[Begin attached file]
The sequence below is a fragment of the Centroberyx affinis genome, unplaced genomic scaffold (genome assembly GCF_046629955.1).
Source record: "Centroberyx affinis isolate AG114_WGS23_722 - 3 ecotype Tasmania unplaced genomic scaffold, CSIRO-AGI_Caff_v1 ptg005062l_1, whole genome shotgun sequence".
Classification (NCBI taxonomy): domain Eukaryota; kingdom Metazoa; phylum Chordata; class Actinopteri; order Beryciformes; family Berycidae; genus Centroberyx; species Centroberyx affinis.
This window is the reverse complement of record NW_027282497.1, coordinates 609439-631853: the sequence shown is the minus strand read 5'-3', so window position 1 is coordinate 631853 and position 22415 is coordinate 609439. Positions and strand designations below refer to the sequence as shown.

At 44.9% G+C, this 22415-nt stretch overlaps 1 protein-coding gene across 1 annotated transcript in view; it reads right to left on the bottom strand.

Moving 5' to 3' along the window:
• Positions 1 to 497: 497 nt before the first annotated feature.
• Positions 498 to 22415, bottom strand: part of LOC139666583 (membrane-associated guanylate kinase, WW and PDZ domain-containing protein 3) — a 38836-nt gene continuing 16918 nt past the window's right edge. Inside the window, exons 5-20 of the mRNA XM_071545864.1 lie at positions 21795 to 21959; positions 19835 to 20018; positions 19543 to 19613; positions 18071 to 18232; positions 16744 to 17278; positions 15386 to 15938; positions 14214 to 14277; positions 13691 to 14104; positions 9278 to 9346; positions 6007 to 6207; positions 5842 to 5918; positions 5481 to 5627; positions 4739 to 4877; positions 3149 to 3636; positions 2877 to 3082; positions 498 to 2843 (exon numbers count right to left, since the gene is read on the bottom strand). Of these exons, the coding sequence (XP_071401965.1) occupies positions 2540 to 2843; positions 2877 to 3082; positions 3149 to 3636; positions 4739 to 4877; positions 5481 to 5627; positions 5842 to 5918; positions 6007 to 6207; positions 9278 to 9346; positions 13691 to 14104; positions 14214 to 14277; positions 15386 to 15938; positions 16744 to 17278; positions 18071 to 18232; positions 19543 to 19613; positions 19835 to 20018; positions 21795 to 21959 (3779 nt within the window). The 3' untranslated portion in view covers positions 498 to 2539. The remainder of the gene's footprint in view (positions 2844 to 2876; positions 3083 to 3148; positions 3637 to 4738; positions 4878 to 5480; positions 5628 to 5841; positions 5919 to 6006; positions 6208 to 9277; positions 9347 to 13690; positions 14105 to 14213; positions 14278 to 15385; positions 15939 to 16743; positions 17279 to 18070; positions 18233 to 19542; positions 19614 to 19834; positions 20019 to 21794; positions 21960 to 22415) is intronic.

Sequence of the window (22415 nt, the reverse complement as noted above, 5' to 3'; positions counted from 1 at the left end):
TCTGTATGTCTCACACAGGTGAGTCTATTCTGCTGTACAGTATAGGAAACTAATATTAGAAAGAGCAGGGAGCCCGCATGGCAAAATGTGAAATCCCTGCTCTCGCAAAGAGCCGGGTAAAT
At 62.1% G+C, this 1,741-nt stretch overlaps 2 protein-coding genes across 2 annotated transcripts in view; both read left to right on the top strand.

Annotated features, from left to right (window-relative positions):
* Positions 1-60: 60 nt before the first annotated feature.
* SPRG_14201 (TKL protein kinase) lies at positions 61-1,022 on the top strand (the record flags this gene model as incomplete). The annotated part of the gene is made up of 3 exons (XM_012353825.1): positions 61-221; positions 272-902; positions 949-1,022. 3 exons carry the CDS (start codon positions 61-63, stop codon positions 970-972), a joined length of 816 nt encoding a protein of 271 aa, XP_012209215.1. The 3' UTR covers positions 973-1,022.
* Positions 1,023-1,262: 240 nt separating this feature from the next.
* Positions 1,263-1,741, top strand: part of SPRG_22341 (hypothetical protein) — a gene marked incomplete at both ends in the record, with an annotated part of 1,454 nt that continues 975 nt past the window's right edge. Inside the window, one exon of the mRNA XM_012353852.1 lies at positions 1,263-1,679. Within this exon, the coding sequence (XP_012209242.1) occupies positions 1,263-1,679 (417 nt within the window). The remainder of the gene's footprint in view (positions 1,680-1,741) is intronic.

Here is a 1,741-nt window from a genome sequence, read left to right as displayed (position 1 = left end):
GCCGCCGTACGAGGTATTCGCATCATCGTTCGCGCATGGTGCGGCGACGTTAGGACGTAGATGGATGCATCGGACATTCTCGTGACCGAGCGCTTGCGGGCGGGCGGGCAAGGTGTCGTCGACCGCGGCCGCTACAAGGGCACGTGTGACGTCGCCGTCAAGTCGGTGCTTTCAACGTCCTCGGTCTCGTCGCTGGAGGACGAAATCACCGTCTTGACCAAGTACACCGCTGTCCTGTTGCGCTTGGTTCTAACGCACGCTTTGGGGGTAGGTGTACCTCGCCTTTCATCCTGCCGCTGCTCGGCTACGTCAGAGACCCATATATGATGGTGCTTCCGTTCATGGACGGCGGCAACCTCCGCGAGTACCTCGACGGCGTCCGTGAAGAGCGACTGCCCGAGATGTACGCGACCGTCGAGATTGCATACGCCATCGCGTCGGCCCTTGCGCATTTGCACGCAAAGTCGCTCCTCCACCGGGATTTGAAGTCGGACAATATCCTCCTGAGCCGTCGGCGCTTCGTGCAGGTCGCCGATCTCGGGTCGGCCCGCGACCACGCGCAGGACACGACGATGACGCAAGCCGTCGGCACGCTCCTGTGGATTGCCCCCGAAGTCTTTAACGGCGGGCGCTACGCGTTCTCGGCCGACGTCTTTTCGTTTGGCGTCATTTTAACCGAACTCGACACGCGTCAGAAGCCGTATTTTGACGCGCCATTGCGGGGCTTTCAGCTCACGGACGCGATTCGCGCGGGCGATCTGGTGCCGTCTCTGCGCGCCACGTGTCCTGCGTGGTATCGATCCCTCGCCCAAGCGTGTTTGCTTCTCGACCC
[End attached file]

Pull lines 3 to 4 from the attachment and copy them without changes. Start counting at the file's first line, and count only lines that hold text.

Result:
Classification (NCBI taxonomy): domain Eukaryota; kingdom Metazoa; phylum Chordata; class Actinopteri; order Beryciformes; family Berycidae; genus Centroberyx; species Centroberyx affinis.
This window is the reverse complement of record NW_027282497.1, coordinates 609439-631853: the sequence shown is the minus strand read 5'-3', so window position 1 is coordinate 631853 and position 22415 is coordinate 609439. Positions and strand designations below refer to the sequence as shown.